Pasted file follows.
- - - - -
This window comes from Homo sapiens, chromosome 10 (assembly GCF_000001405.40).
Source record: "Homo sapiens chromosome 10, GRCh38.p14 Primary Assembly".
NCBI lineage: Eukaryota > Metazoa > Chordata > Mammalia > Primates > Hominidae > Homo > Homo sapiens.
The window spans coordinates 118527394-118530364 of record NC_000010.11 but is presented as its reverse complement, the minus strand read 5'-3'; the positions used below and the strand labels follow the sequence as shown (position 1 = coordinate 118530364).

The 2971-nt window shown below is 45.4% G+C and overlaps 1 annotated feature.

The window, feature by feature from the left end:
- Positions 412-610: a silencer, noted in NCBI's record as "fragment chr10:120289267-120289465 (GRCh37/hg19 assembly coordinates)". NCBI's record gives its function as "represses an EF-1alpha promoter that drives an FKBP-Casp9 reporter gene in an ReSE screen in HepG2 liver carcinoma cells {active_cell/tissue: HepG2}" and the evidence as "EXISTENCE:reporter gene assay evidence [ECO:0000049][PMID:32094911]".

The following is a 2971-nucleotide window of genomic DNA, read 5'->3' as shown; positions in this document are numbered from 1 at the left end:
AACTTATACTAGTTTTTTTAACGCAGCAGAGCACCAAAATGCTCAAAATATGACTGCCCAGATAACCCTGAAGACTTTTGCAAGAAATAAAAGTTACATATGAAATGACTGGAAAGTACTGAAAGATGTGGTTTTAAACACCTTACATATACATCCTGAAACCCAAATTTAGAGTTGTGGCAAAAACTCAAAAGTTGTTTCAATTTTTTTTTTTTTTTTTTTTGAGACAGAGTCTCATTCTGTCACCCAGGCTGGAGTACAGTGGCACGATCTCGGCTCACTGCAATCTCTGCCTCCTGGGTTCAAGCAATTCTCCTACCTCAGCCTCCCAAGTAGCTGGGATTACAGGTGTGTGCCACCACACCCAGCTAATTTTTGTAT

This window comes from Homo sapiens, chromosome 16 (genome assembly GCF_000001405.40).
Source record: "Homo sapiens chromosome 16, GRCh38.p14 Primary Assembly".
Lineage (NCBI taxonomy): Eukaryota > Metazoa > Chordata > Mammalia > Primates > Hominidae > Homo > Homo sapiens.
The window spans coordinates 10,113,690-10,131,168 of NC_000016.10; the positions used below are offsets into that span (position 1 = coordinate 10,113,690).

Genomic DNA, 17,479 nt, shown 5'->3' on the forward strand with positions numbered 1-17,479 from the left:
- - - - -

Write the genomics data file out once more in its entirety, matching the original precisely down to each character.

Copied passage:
This window comes from Homo sapiens, chromosome 10 (assembly GCF_000001405.40).
Source record: "Homo sapiens chromosome 10, GRCh38.p14 Primary Assembly".
NCBI lineage: Eukaryota > Metazoa > Chordata > Mammalia > Primates > Hominidae > Homo > Homo sapiens.
The window spans coordinates 118527394-118530364 of record NC_000010.11 but is presented as its reverse complement, the minus strand read 5'-3'; the positions used below and the strand labels follow the sequence as shown (position 1 = coordinate 118530364).

The 2971-nt window shown below is 45.4% G+C and overlaps 1 annotated feature.

The window, feature by feature from the left end:
- Positions 412-610: a silencer, noted in NCBI's record as "fragment chr10:120289267-120289465 (GRCh37/hg19 assembly coordinates)". NCBI's record gives its function as "represses an EF-1alpha promoter that drives an FKBP-Casp9 reporter gene in an ReSE screen in HepG2 liver carcinoma cells {active_cell/tissue: HepG2}" and the evidence as "EXISTENCE:reporter gene assay evidence [ECO:0000049][PMID:32094911]".

The following is a 2971-nucleotide window of genomic DNA, read 5'->3' as shown; positions in this document are numbered from 1 at the left end:
AACTTATACTAGTTTTTTTAACGCAGCAGAGCACCAAAATGCTCAAAATATGACTGCCCAGATAACCCTGAAGACTTTTGCAAGAAATAAAAGTTACATATGAAATGACTGGAAAGTACTGAAAGATGTGGTTTTAAACACCTTACATATACATCCTGAAACCCAAATTTAGAGTTGTGGCAAAAACTCAAAAGTTGTTTCAATTTTTTTTTTTTTTTTTTTTGAGACAGAGTCTCATTCTGTCACCCAGGCTGGAGTACAGTGGCACGATCTCGGCTCACTGCAATCTCTGCCTCCTGGGTTCAAGCAATTCTCCTACCTCAGCCTCCCAAGTAGCTGGGATTACAGGTGTGTGCCACCACACCCAGCTAATTTTTGTAT

This window comes from Homo sapiens, chromosome 16 (genome assembly GCF_000001405.40).
Source record: "Homo sapiens chromosome 16, GRCh38.p14 Primary Assembly".
Lineage (NCBI taxonomy): Eukaryota > Metazoa > Chordata > Mammalia > Primates > Hominidae > Homo > Homo sapiens.
The window spans coordinates 10,113,690-10,131,168 of NC_000016.10; the positions used below are offsets into that span (position 1 = coordinate 10,113,690).

Genomic DNA, 17,479 nt, shown 5'->3' on the forward strand with positions numbered 1-17,479 from the left: